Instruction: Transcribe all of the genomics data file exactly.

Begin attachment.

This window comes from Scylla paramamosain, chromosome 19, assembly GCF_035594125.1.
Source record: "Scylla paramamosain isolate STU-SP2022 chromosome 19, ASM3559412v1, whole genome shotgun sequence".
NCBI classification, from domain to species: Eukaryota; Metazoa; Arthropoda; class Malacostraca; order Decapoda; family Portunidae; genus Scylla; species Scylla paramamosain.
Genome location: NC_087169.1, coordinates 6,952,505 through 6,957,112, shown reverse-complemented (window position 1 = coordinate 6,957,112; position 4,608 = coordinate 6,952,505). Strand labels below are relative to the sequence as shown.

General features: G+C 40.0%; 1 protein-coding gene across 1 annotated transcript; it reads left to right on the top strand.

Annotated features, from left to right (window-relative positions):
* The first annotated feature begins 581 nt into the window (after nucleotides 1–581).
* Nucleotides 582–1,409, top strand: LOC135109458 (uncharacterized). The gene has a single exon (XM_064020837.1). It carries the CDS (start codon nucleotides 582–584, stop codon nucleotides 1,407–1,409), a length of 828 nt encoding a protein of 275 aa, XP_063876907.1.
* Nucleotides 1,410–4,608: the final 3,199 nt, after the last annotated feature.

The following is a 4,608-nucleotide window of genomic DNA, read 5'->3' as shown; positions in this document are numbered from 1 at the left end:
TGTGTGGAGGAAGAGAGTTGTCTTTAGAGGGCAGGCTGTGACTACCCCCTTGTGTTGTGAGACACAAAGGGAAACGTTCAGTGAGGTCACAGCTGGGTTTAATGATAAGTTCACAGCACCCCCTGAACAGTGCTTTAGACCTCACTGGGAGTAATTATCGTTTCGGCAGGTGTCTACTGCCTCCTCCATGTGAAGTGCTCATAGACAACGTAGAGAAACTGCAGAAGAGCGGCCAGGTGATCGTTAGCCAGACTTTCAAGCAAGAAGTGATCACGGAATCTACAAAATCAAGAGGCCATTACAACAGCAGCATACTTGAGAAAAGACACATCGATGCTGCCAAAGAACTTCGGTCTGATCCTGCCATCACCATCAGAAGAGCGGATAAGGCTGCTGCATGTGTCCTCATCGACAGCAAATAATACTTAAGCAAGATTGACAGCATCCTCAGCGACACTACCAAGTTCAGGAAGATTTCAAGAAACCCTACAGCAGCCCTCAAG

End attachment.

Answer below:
This window comes from Scylla paramamosain, chromosome 19, assembly GCF_035594125.1.
Source record: "Scylla paramamosain isolate STU-SP2022 chromosome 19, ASM3559412v1, whole genome shotgun sequence".
NCBI classification, from domain to species: Eukaryota; Metazoa; Arthropoda; class Malacostraca; order Decapoda; family Portunidae; genus Scylla; species Scylla paramamosain.
Genome location: NC_087169.1, coordinates 6,952,505 through 6,957,112, shown reverse-complemented (window position 1 = coordinate 6,957,112; position 4,608 = coordinate 6,952,505). Strand labels below are relative to the sequence as shown.

General features: G+C 40.0%; 1 protein-coding gene across 1 annotated transcript; it reads left to right on the top strand.

Annotated features, from left to right (window-relative positions):
* The first annotated feature begins 581 nt into the window (after nucleotides 1–581).
* Nucleotides 582–1,409, top strand: LOC135109458 (uncharacterized). The gene has a single exon (XM_064020837.1). It carries the CDS (start codon nucleotides 582–584, stop codon nucleotides 1,407–1,409), a length of 828 nt encoding a protein of 275 aa, XP_063876907.1.
* Nucleotides 1,410–4,608: the final 3,199 nt, after the last annotated feature.

The following is a 4,608-nucleotide window of genomic DNA, read 5'->3' as shown; positions in this document are numbered from 1 at the left end:
TGTGTGGAGGAAGAGAGTTGTCTTTAGAGGGCAGGCTGTGACTACCCCCTTGTGTTGTGAGACACAAAGGGAAACGTTCAGTGAGGTCACAGCTGGGTTTAATGATAAGTTCACAGCACCCCCTGAACAGTGCTTTAGACCTCACTGGGAGTAATTATCGTTTCGGCAGGTGTCTACTGCCTCCTCCATGTGAAGTGCTCATAGACAACGTAGAGAAACTGCAGAAGAGCGGCCAGGTGATCGTTAGCCAGACTTTCAAGCAAGAAGTGATCACGGAATCTACAAAATCAAGAGGCCATTACAACAGCAGCATACTTGAGAAAAGACACATCGATGCTGCCAAAGAACTTCGGTCTGATCCTGCCATCACCATCAGAAGAGCGGATAAGGCTGCTGCATGTGTCCTCATCGACAGCAAATAATACTTAAGCAAGATTGACAGCATCCTCAGCGACACTACCAAGTTCAGGAAGATTTCAAGAAACCCTACAGCAGCCCTCAAG